Wednesday, August 10, 2011


"My suggestion: Everyone take a deep breath, calm down, think through the problem, and write a 15-page paper on the topic of 'legal reasoning in a world of political correctness.'”
-William Jacobson

Last week's Word Around the Net had a little bit on a college event that is worth looking into a bit more closely. A professor at Widener University named Lawrence Connell was accused of racism after he used a typical hypothetical situation in his criminal law classroom. The hypothetical was a situation in which he, the professor, had killed the Dean of the school. The Dean is black, Professor Connell is white.

Several students also accused him of sexual misconduct and the school administration went to work. Professor Connell, being a law prof, got a lawyer, got statements from students, and ended up defeating the ridiculous charges. Part of the reason he was cleared was because he was the lawyer who fought and successfully cleared a black man's name because the trial was tainted by racism against the defendant.

So, having cleared the professor's name, the school then proceeded to charge the professor with harassment and "retaliated" against the students who accused him by getting their statements and having his lawyer fight the case. They were particularly upset that he publicized the proceedings, which made Widener look idiotic.

According to the school code, the only thing they can actually find that violates the school's code were email exchanges in which the professor discussed the alleged sexism with students. Since he was cleared of all charges, his defense in the emails was proved true.

The college has suspended his pay for a year, demanded he undergo psychiatric evaluation, make a public statement repudiating his legal attempts to defend himself, and apologize to the students he contacted with subpenas.

Essentially, the man was found guilty of fighting back and letting the world know what was going on, and sentenced to reeducation. This is a common sort of ruling in a totalitarian regime of any kind, let alone Soviet: even if the case fails, you made the rulers look bad, so you still have to pay a price. That price includes statements that they were actually somehow right anyway, and you have to be reeducated so you don't repeat your mistake of questioning their authority.

"Retaliation" is a backup charge that is becoming more common in universities. Basically if you successfully fight against some asinine charge by a college, they nail you for fighting back, even if you win. Defending yourself is one of the first human rights that was ever recognized by humanity, particularly in a legal setting. The only place it is not allowed or considered wrong is, as I said, in a totalitarian setting. There, the presumption is that it is disloyal or counterrevolutionary, because the state is always right.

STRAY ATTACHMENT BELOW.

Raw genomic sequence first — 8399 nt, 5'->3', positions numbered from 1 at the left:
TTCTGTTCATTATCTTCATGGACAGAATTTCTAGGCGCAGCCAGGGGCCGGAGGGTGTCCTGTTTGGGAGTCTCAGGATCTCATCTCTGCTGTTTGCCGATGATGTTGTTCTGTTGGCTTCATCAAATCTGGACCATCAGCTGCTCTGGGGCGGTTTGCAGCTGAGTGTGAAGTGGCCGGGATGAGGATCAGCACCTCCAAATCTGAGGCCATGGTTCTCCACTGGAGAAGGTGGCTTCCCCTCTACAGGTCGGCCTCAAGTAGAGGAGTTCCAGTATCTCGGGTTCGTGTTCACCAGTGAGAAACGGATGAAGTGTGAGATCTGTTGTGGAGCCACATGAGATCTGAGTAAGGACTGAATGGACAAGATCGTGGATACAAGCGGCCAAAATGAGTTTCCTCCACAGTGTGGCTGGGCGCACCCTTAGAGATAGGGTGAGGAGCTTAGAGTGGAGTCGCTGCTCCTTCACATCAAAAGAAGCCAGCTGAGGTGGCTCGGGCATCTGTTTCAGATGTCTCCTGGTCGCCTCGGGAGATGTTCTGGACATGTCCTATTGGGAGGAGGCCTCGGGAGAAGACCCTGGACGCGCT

And this is the path of "Political Correctness" which shows its Soviet origins as a concept. You start with wanting people to be polite, then shifting into policy that shows how they can be polite, to rules which demand they be polite, to quasi-legal actions which punish them for not being what you consider polite, to full on tyranny because your efforts to purify human nature by rules continually fails. If only they had enough power, they argue, they could make everything better. And when they have the power, the still fail, and lash out at anyone who shows that.

My problem here isn't that the professor is such a great guy we should all line up to defend him, he might be a colossal jerk. My problem is that the school couldn't actually find him guilty of doing what the students said he did, despite various sometimes amusing attempts to call him racist ("He used the name Tyrone to describe a black guy in examples!"), so they found a way to punish him anyway.

And they didn't do so because he was a guilty person they couldn't legally nail, University guidelines and rules are broad enough and their committees powerful enough they can usually get someone if they want to. They did it because he made them look bad publicly and nothing is more important to a university's cash flow than its reputation.

Widener, already an unknown minor school in Delaware, now has an even lower reputation. But that wasn't Connell's fault, it is entirely on the shoulders of the university for acting like petty tyrants. And this isn't exactly unusual or isolated in America's University campuses.

Given how incredibly expensive it is to attend these, and how increasingly little impact they are having for most people's future and how lousy the education sometimes is, its difficult to justify attending one unless you want to be a profession that requires a certain degree. These organizations are driving their own obsolescence, turning into incredibly expensive trade schools for specific professions.

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